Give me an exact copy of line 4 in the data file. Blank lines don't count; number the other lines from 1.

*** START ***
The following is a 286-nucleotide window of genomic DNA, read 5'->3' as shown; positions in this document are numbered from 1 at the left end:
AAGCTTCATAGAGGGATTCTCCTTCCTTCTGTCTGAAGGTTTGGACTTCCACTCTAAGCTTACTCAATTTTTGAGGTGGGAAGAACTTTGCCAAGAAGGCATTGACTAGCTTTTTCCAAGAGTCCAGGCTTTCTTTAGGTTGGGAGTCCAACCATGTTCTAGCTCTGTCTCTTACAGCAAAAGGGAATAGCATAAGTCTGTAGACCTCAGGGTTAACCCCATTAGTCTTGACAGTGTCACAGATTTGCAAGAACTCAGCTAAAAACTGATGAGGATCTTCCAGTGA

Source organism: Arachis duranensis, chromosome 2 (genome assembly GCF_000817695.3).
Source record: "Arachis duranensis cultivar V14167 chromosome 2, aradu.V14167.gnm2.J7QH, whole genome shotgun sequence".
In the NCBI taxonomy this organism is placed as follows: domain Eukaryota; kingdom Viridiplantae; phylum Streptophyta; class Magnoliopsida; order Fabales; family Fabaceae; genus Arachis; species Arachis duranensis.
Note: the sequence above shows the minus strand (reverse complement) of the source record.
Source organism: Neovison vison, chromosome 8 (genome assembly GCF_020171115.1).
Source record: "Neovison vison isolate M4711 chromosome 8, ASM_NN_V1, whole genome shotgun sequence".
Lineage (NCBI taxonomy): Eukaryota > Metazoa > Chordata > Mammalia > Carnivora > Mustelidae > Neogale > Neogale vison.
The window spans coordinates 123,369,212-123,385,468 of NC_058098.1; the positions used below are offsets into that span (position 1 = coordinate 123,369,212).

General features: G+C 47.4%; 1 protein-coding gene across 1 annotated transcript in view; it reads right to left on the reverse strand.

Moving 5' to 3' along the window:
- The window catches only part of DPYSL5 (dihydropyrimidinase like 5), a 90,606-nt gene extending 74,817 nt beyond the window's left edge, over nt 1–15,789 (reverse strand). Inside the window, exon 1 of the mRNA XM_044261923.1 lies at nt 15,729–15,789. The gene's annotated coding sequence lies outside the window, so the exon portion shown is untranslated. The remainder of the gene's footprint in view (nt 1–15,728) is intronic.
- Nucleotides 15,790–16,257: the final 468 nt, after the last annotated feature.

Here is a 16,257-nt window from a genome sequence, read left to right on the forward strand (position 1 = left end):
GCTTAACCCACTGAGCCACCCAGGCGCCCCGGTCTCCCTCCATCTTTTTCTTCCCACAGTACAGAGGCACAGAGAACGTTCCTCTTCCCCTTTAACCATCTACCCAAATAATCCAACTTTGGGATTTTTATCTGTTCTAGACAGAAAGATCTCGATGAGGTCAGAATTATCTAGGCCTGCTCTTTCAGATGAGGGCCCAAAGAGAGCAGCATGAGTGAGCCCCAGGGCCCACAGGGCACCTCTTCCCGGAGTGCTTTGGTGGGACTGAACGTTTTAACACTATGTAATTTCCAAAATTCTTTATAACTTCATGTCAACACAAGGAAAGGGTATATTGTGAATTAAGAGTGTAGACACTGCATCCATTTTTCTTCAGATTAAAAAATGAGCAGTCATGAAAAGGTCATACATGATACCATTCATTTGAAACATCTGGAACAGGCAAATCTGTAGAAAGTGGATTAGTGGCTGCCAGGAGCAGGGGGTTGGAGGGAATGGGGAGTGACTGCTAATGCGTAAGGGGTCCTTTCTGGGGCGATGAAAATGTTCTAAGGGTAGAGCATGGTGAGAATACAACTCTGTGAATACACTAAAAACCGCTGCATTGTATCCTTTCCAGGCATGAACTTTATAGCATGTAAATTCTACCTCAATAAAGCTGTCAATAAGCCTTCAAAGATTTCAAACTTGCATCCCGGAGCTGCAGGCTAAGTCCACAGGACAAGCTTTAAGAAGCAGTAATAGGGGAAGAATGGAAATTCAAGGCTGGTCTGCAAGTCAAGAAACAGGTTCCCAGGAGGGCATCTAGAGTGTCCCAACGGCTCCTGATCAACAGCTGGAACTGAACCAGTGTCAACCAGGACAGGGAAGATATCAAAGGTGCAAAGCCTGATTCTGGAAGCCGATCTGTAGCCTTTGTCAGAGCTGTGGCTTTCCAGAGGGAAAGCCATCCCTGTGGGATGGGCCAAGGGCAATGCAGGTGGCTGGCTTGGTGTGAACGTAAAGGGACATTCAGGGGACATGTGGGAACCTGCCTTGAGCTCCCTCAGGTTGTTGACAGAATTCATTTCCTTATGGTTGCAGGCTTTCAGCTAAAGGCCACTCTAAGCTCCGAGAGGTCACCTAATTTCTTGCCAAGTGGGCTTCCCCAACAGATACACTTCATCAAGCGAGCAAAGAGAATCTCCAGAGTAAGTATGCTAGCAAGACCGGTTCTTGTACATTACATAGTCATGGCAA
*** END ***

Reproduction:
Source record: "Arachis duranensis cultivar V14167 chromosome 2, aradu.V14167.gnm2.J7QH, whole genome shotgun sequence".